Metformin is a cornerstone of oral antidiabetic treatment. Recent joint American and European guidelines recommend instituting metformin therapy along with lifestyle modification at the time type 2 diabetes mellitus (T2DM) is diagnosed. Metformin acts to reduce hepatic gluconeogenesis and improve glucose uptake, and it may exert protective effects on pancreatic islet cells. Although metformin therapy produces substantial reductions in HbA1c, it does not produce body weight gain, is not associated with substantial risk for hypoglycaemia and has neutral to positive effects on lipids and blood pressure. The major adverse events associated with metformin are gastrointestinal. T2DM progresses even with initially effective monotherapy, and most patients will therefore receive combination therapy. When selecting agents to coadminister with metformin, a physician must consider efficacy in glycaemic control, safety, tolerability and any effects that may compromise overall efficacy (e.g. effects on body weight, lipids or blood pressure). In this regard, incretin-based therapies have characteristics that make them particularly suitable for add-on therapy with metformin.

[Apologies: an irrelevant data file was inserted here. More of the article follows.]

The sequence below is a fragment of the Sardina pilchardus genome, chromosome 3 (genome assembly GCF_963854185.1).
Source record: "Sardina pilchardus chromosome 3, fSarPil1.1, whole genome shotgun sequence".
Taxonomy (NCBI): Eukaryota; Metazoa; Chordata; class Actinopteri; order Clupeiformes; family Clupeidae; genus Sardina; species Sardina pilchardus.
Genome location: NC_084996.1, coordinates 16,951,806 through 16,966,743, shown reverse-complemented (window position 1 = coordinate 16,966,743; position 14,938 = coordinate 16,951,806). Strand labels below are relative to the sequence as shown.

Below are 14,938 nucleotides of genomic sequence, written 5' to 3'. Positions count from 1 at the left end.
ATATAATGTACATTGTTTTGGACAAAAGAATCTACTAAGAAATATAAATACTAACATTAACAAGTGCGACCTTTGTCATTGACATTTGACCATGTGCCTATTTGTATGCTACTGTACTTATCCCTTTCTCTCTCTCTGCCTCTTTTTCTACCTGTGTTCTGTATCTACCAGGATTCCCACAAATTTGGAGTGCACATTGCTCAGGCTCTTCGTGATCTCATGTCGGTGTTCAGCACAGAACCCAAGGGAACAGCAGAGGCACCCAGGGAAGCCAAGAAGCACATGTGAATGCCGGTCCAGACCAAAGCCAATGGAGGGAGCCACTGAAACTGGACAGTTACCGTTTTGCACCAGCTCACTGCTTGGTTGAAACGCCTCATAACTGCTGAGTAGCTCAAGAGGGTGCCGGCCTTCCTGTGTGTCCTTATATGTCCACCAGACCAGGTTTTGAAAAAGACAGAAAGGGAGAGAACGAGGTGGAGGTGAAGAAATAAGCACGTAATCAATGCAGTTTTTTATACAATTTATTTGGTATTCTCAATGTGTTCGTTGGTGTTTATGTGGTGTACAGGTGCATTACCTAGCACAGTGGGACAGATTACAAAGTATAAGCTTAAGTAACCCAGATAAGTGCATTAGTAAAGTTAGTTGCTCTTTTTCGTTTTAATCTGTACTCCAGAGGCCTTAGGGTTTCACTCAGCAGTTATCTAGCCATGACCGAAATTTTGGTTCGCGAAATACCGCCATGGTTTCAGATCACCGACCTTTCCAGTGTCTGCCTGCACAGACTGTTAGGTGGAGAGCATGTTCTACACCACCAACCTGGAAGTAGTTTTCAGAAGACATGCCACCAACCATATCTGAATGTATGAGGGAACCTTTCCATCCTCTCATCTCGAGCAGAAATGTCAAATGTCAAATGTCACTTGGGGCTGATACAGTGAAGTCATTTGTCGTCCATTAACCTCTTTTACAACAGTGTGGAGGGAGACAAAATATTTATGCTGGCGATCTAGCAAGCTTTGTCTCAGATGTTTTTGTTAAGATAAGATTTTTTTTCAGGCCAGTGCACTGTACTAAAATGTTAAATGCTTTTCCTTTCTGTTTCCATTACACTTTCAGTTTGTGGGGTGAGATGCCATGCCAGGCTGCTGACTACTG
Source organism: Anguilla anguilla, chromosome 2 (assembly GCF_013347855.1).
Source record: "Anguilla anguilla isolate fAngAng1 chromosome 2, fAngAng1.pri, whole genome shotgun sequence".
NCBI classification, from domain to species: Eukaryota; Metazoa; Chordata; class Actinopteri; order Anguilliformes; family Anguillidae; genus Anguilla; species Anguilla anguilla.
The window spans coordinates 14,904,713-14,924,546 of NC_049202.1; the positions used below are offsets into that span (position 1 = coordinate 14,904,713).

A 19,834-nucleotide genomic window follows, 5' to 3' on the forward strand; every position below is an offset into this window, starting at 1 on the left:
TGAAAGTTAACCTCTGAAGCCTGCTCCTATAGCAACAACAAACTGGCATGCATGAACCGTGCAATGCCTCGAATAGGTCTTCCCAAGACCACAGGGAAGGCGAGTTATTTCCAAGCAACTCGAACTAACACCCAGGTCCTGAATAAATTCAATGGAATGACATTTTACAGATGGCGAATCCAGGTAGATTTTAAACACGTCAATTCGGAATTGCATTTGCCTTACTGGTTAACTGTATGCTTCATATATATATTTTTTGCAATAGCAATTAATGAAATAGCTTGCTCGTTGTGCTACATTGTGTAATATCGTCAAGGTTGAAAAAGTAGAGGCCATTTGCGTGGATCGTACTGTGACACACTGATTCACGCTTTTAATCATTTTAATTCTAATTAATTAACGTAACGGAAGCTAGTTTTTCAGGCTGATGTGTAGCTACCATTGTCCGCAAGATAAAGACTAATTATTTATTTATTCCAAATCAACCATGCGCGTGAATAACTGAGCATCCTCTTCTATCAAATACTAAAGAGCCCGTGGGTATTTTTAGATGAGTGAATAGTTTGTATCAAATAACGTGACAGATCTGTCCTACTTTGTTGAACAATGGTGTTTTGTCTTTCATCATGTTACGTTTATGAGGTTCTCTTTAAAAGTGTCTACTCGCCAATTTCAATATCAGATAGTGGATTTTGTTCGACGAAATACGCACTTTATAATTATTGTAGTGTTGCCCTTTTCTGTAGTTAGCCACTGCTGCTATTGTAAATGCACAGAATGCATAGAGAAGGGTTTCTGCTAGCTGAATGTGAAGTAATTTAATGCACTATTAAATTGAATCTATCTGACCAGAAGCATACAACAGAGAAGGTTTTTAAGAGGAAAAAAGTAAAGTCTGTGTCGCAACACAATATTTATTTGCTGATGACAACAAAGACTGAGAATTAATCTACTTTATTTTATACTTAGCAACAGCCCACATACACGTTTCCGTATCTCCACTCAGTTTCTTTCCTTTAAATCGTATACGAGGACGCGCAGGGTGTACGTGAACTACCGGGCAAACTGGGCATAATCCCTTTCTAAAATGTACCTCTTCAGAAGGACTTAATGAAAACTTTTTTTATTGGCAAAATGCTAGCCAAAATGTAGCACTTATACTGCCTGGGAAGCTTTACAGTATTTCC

- Combination therapy
- Glycated haemoglobin
ASJC Scopus subject areas
- Internal Medicine
- Endocrinology, Diabetes and Metabolism